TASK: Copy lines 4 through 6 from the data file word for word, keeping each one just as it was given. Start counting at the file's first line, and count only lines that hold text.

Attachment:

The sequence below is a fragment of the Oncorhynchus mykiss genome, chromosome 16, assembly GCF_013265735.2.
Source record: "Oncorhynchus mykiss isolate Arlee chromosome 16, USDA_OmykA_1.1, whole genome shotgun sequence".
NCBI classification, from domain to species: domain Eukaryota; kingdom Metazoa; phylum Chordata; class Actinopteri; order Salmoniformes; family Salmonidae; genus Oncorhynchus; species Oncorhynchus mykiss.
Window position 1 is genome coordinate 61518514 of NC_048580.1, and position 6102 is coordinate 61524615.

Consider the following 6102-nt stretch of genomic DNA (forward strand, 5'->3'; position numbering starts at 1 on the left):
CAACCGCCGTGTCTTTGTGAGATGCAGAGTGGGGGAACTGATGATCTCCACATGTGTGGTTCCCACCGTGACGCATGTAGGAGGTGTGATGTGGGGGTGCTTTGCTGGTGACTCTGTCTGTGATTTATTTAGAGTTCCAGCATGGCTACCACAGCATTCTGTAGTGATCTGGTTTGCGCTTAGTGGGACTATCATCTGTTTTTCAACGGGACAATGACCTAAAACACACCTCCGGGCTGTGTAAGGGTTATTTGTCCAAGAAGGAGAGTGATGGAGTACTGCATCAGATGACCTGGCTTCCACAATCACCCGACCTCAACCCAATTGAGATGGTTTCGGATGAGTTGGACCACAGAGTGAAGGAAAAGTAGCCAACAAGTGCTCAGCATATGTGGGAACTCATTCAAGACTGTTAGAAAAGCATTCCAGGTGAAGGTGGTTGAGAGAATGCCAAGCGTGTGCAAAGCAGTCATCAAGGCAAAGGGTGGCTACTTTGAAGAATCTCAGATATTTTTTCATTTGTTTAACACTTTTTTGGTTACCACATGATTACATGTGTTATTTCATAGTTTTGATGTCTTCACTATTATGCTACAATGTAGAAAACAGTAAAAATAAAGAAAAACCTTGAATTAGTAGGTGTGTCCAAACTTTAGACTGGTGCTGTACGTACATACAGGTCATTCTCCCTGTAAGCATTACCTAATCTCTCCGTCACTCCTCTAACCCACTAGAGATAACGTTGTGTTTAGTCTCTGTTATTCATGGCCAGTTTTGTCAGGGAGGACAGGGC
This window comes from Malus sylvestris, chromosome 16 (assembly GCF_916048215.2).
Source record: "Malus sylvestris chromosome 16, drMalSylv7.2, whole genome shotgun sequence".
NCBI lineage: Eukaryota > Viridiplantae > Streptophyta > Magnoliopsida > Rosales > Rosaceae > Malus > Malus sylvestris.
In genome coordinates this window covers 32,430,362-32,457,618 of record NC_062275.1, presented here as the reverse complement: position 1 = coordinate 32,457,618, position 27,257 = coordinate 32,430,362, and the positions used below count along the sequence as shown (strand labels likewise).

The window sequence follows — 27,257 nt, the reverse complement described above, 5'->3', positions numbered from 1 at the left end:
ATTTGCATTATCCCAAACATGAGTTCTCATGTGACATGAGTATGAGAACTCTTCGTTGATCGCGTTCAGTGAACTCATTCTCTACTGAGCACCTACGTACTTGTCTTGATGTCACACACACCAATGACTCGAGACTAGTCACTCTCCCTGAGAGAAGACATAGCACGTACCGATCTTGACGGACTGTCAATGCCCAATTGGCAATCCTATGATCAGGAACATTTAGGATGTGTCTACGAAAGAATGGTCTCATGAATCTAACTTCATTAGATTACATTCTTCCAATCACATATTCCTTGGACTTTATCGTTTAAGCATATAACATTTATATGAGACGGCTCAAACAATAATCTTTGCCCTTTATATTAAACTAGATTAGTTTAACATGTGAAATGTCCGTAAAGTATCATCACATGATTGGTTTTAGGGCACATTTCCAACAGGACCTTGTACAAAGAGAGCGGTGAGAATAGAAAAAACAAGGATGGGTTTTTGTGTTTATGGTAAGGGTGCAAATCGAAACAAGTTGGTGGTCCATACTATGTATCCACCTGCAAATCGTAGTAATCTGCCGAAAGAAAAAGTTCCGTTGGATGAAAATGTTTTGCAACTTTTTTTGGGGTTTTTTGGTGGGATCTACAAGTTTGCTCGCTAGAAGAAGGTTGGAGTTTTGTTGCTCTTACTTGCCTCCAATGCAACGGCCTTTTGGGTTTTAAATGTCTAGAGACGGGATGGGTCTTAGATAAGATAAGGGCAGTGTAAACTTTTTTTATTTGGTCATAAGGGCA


Window position 1 is genome coordinate 61518514 of NC_048580.1, and position 6102 is coordinate 61524615.

Consider the following 6102-nt stretch of genomic DNA (forward strand, 5'->3'; position numbering starts at 1 on the left):
CAACCGCCGTGTCTTTGTGAGATGCAGAGTGGGGGAACTGATGATCTCCACATGTGTGGTTCCCACCGTGACGCATGTAGGAGGTGTGATGTGGGGGTGCTTTGCTGGTGACTCTGTCTGTGATTTATTTAGAGTTCCAGCATGGCTACCACAGCATTCTGTAGTGATCTGGTTTGCGCTTAGTGGGACTATCATCTGTTTTTCAACGGGACAATGACCTAAAACACACCTCCGGGCTGTGTAAGGGTTATTTGTCCAAGAAGGAGAGTGATGGAGTACTGCATCAGATGACCTGGCTTCCACAATCACCCGACCTCAACCCAATTGAGATGGTTTCGGATGAGTTGGACCACAGAGTGAAGGAAAAGTAGCCAACAAGTGCTCAGCATATGTGGGAACTCATTCAAGACTGTTAGAAAAGCATTCCAGGTGAAGGTGGTTGAGAGAATGCCAAGCGTGTGCAAAGCAGTCATCAAGGCAAAGGGTGGCTACTTTGAAGAATCTCAGATATTTTTTCATTTGTTTAACACTTTTTTGGTTACCACATGATTACATGTGTTATTTCATAGTTTTGATGTCTTCACTATTATGCTACAATGTAGAAAACAGTAAAAATAAAGAAAAACCTTGAATTAGTAGGTGTGTCCAAACTTTAGACTGGTGCTGTACGTACATACAGGTCATTCTCCCTGTAAGCATTACCTAATCTCTCCGTCACTCCTCTAACCCACTAGAGATAACGTTGTGTTTAGTCTCTGTTATTCATGGCCAGTTTTGTCAGGGAGGACAGGGC